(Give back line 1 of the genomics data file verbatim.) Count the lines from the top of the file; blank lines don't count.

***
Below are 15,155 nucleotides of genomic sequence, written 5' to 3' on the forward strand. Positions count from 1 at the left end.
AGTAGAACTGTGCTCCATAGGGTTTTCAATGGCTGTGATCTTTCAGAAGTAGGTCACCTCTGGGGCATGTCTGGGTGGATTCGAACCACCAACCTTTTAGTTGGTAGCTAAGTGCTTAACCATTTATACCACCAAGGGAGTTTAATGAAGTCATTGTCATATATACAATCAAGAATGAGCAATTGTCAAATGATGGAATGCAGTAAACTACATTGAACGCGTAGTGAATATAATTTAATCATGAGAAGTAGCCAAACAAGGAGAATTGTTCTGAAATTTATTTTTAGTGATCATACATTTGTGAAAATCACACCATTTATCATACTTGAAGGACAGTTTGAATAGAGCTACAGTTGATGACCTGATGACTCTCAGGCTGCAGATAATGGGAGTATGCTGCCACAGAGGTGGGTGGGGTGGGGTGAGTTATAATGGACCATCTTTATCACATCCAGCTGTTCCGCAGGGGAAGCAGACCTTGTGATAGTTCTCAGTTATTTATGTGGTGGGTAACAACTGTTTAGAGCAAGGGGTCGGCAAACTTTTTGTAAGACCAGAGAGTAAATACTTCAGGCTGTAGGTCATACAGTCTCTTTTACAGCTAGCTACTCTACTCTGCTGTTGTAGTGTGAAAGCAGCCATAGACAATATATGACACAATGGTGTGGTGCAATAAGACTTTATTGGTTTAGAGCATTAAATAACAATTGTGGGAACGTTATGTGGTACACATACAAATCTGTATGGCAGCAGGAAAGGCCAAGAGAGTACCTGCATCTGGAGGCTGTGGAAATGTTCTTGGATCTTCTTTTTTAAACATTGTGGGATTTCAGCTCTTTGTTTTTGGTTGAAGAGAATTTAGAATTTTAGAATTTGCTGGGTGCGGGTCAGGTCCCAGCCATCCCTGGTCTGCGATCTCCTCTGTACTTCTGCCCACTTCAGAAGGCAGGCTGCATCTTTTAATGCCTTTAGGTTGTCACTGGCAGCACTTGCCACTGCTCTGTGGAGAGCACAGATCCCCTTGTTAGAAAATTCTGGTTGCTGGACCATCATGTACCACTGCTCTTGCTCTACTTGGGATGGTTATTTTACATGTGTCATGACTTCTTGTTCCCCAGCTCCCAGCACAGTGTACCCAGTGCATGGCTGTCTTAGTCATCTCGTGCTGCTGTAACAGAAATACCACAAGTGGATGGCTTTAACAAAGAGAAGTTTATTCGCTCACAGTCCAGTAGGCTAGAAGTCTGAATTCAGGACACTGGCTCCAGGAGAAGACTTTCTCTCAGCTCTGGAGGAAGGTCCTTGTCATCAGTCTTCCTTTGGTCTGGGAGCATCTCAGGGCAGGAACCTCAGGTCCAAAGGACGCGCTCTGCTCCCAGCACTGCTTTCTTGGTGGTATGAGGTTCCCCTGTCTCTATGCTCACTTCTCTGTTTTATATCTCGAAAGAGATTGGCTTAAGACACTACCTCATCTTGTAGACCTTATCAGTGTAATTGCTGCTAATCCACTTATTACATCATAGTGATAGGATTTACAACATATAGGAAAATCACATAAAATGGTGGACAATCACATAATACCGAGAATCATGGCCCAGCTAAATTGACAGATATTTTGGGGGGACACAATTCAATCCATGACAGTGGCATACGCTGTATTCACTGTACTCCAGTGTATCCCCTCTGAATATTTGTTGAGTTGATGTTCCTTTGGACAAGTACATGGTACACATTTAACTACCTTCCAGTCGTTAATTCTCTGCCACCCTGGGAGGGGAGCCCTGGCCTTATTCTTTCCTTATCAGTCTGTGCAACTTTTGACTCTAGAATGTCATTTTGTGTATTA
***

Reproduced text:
Below are 15,155 nucleotides of genomic sequence, written 5' to 3' on the forward strand. Positions count from 1 at the left end.